Halma is a board game for up to six people. It was invented in 1883 by the American surgeon George Howard Monks; the name Halma comes from the ancient Greek ἅλμα “jump”; Sternhalma is a German development of the Halma, which appeared in 1892.

Halma rules

Halma is considered as the precursor game of Chinese Checkers. Its name comes from the Greek word Halma, which means jump.

It is played on a 16 x 16 square board. Each player has 19 pieces, which are placed in opposite corners of the board.

Each player, alternately, has to move one of his pieces one square, in any direction, like a chess king. Or you can move one of your pieces by jumping over another of any color, to the next square in a straight line, which must be empty; These jumps can be chained, that is, the piece can keep moving by jumping over other pieces in the same way. You can only jump over one piece at a time. It is not possible to jump over two or more pieces together. Skipped pieces are not captured, but remain on the board.

The objective of the game is to place your own pieces in the opponent’s exit boxes. The game ends when one of the players has all their exit spaces occupied by pieces, of which at least one is from the opponent, who will win the game (this rule exists to prevent a player from leaving some of his pieces in the boxes exit, preventing the adversary from winning).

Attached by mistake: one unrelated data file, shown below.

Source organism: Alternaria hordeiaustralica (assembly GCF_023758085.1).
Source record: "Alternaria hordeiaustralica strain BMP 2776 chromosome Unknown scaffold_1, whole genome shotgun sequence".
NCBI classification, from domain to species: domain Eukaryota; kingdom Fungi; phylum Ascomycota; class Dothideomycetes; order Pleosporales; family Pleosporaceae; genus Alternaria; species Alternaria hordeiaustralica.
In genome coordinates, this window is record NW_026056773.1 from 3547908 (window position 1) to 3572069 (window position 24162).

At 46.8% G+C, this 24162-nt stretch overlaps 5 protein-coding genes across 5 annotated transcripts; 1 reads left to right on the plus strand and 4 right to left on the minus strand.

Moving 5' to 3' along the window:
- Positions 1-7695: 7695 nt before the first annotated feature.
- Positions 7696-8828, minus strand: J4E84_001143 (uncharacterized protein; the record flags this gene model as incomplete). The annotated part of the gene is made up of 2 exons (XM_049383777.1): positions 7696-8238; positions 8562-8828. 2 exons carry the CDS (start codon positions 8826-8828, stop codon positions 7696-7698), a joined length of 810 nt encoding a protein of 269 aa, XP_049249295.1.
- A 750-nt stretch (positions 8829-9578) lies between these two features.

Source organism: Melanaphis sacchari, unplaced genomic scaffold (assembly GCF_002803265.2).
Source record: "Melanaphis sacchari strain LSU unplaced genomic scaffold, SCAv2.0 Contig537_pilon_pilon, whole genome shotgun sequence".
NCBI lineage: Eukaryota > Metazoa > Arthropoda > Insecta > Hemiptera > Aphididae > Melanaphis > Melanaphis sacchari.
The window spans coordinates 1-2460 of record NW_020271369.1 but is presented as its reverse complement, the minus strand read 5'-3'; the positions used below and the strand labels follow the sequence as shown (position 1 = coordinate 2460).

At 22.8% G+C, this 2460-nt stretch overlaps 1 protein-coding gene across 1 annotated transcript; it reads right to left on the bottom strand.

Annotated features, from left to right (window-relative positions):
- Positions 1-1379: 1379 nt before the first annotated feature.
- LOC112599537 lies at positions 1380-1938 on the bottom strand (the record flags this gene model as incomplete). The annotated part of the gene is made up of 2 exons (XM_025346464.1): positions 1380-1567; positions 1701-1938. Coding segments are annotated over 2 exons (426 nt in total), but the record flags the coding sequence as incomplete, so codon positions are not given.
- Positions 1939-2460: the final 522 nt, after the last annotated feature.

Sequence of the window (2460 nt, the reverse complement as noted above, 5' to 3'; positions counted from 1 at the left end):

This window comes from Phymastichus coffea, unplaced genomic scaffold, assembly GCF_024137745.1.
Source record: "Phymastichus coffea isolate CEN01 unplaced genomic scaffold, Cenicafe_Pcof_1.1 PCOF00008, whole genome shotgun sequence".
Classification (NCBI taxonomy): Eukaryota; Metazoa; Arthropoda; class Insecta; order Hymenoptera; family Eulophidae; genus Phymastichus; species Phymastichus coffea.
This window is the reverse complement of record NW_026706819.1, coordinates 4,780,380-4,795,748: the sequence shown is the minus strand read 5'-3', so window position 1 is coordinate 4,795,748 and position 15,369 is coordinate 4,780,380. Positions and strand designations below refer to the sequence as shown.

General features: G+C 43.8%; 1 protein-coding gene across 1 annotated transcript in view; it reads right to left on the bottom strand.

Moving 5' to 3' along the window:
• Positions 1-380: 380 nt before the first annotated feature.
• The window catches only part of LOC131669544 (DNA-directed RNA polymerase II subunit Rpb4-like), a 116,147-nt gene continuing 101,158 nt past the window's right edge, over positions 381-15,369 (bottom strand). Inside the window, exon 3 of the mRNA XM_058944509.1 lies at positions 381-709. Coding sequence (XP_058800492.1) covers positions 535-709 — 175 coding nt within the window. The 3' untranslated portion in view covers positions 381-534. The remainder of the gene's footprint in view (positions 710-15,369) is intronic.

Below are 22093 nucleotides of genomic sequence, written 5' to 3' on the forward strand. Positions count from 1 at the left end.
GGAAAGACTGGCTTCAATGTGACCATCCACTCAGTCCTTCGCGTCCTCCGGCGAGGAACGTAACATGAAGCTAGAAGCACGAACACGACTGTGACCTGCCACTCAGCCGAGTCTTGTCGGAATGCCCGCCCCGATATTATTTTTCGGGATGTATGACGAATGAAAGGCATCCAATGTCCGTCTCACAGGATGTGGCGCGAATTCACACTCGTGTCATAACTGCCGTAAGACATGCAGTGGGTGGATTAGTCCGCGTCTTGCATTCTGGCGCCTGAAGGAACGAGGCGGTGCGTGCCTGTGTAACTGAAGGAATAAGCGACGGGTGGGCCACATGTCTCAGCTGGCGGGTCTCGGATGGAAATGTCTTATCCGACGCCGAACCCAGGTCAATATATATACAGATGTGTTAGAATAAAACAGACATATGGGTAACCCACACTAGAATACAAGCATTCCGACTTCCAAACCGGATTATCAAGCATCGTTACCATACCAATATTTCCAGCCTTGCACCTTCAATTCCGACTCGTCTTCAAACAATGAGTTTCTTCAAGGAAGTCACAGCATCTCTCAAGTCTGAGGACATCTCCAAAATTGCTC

As you can see, Halma is actually almost identical to the Chinese Checkers, on a square board and with orthogonal and diagonal movements.

Halma variants

  • You can play on an 8 x 8 Gameboard. 9 pieces are placed, forming a square, on two opposite ends of one of the diagonals of the board and each player has to put their pieces on the field that the opponent occupies in the start of the game The same board is also used with 10 pieces placed.
  • Another variant is by 4 players with 13 pieces each. Those who occupy opposite positions form a team and do not win until the two have placed all their pieces in the field of their partner.
  • You can also put a mark on the corner and, to win, it must be placed exactly in the opposite corner.
  • Another option is to make the pieces that start the movement in a color box, can only move diagonally and without jumping and those who start in a clear box can jump, but move only vertically and horizontally.